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(Note: I chose a general title, because I believe this discussion will be applicable to all other hyperbolic functions having an asymptote at infinity, but I will specifically be focusing on $\coth(x)$ in the following)

I encounter problems when trying to perform a Taylor expansion of $f(x) = \coth(x)$ at infinity (the term "asymptotic expansion" might be more accurate here).

I'm using the method described in Taylor expansion around infinity of a fraction. I.e. I define a function $$g(x) = f(1/x) = \coth(1/x),$$ Taylor expand $g(x)$ "at" $x = 0$, i.e. $$g(x) \approx T(x)$$ for $x << 1$, where $T(x)$ is (a truncated version of) the Taylor series of $g(x)$. I then introduce the variable substitution $y = 1/x$ and obtain $$g(1/y) = f(y) = \coth(y) \approx T(1/y)$$ for $y >> 1$.

The problem is obtaining $T(x)$. I've tried using Mathematica's "Series"-function, but it won't give me an answer. I then tried to calculate it as $$T(x) = \lim_{x\to 0}g(x) + \frac{\lim_{x\to 0}g'(x)}{1!}(x-0) + \frac{\lim_{x\to 0}g''(x)}{2!}(x-0)^2 + \ldots$$ but while, obviously, $\lim_{x\to 0}g(x) = 1$, it seems that $\lim_{x\to 0}g^{(n)}(x) = 0$ for $n>0$, no matter how high $n$ is (I've tried up to and including $n = 20$ in Mathematica).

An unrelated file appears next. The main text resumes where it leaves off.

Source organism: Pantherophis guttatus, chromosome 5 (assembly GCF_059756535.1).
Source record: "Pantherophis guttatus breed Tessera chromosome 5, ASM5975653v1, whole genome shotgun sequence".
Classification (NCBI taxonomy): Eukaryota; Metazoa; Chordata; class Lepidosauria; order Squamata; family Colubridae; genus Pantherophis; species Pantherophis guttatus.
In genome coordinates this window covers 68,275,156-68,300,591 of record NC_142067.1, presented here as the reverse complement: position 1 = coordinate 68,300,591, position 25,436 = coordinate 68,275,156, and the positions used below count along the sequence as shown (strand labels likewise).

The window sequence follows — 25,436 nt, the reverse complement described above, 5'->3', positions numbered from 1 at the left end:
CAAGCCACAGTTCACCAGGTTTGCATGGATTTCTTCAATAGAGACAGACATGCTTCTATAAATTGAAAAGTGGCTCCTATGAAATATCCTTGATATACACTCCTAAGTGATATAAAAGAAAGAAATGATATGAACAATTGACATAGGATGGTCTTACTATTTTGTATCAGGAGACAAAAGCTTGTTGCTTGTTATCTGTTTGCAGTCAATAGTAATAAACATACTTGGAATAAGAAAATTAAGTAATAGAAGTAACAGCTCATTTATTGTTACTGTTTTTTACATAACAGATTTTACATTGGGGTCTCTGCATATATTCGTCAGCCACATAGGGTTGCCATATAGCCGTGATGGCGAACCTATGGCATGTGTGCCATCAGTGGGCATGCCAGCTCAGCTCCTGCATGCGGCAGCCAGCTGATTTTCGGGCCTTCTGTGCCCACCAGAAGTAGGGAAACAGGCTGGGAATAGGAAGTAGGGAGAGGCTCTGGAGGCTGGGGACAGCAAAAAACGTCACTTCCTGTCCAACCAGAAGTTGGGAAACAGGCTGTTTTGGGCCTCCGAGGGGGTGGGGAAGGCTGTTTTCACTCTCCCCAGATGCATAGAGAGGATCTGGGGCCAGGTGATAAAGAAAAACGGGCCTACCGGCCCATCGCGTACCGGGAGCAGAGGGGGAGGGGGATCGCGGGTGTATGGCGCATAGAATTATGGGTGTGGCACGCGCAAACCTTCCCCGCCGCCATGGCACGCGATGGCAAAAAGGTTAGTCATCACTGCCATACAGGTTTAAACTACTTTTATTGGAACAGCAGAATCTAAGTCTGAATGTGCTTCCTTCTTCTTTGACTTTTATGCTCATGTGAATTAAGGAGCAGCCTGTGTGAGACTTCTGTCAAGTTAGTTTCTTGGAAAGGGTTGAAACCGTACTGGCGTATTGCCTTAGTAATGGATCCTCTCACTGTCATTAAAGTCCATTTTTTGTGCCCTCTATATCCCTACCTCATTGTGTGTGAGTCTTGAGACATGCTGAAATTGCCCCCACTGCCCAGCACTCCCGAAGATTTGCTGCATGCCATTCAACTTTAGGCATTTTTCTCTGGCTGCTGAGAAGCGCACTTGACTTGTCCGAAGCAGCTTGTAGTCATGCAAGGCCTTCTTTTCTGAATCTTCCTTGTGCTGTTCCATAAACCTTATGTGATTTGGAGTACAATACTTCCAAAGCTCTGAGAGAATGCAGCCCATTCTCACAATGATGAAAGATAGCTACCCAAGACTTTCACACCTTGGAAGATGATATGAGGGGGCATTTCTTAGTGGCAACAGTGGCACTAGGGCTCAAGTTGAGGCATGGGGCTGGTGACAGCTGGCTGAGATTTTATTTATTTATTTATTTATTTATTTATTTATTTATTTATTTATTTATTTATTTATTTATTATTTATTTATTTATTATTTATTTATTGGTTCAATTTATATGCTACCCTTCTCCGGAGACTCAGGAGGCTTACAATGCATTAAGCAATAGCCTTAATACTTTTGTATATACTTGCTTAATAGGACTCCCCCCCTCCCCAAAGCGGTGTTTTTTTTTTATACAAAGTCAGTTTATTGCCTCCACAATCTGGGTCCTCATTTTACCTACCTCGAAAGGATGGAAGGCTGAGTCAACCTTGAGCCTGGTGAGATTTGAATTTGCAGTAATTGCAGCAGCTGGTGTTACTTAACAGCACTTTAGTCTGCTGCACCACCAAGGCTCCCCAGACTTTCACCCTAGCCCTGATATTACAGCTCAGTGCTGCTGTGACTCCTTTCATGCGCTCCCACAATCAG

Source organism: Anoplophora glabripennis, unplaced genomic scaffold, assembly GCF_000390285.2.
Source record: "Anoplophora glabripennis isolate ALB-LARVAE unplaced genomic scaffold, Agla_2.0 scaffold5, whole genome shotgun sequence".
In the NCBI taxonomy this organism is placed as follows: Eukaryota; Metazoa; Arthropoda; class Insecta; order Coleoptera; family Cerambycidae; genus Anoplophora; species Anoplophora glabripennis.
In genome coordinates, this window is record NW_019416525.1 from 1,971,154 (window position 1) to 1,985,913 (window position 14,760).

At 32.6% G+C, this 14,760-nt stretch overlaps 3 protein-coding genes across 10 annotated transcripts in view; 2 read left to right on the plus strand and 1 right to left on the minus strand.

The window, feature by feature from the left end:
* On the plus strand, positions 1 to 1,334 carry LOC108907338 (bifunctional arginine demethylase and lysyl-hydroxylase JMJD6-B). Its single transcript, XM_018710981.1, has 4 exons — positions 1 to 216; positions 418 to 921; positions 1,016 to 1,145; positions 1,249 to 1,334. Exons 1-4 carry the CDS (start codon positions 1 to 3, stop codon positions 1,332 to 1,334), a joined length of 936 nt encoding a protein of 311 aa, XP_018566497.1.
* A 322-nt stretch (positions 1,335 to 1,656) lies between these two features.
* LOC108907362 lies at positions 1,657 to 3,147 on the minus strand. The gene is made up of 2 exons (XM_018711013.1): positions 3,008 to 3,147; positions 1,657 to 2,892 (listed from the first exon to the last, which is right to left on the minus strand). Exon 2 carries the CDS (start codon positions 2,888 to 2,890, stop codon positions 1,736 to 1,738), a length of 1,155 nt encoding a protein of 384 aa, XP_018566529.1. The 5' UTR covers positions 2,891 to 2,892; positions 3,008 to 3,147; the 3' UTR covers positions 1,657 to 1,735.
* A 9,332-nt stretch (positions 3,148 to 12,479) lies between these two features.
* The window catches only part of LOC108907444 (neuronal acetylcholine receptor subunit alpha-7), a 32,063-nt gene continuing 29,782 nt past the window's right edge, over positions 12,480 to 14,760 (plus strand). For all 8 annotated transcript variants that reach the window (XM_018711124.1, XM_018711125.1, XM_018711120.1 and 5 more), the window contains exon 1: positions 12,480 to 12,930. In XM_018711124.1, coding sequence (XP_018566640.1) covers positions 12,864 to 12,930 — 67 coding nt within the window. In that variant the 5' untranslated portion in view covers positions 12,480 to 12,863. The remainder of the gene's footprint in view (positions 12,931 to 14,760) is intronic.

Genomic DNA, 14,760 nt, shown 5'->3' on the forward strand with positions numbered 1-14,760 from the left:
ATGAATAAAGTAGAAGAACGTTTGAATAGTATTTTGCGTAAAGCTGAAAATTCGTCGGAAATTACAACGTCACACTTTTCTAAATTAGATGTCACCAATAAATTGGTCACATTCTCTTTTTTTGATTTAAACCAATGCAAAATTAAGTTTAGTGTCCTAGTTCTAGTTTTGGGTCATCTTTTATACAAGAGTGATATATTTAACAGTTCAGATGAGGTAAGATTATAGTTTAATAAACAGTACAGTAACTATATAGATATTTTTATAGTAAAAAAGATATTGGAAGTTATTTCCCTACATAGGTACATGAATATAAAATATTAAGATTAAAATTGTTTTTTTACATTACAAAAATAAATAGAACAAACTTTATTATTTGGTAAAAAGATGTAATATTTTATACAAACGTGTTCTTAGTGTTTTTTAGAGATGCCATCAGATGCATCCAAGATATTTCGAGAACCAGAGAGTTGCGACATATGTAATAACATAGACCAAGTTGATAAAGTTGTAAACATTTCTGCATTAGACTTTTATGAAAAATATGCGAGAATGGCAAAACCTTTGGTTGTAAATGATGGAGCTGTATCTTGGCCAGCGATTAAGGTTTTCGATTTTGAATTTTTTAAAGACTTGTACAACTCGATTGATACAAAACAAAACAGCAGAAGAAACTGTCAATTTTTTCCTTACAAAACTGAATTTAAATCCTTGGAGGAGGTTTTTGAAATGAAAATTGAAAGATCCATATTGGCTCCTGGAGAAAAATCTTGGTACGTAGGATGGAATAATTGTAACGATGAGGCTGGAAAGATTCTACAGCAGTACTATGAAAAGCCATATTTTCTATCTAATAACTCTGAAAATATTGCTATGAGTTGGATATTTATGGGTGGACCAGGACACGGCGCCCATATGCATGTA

So my question is: is the Taylor (asymptotic) expansion of $\coth(x)$ at infinity simply 1 (which would surprise me, since g(x) != 1, and since I've always thought that Taylor expansions of non-polynomial functions contain an infinite number of terms), or have I made a mistake somewhere, in my calculations or my general understanding of the problem?

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Yeah, I don't think this is going to work because the exponential function has an essential singularity at infinity. –  Jason Zimba Mar 20 at 16:52
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Does it help for your purposes to write $\coth x = (1+e^{-2x})/(1-e^{-2x}) = (1 + e^{-2x})(1 + e^{-2x} + e^{-4x} + e^{-6x} + \dots)$? –  Jason Zimba Mar 20 at 17:25
    
That helps a lot, thanks! I've expanded the idea behind your comment in an answer below. –  andreasdr Mar 21 at 13:36

1 Answer 1

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I'll expand on Jason Zimbas comment: $$f(x) = \coth(x) = 1 + 2e^{-2x} + 2e^{-4x} + \ldots$$ $$g(x) = 1 + 2e^{-2/x} + 2e^{-4/x} + \ldots$$ $$g'(x) = \frac{4e^{-4/x}(2+e^{2/x})}{x^2} + \ldots$$ $$g''(x) = -\frac{8e^{-4/x}(2(x-2) + e^{2/x} (x-1))}{x^4} + \ldots$$ Both derivatives above go to $0$ when $x \to 0$ (also if higher-order terms are included). It seems that this is true for all higher order derivatives as well (although I don't have a stringent proof). I.e. the Taylor expansion of $f(x)$ at infinity (in the sense described in the question above) is simply 1.

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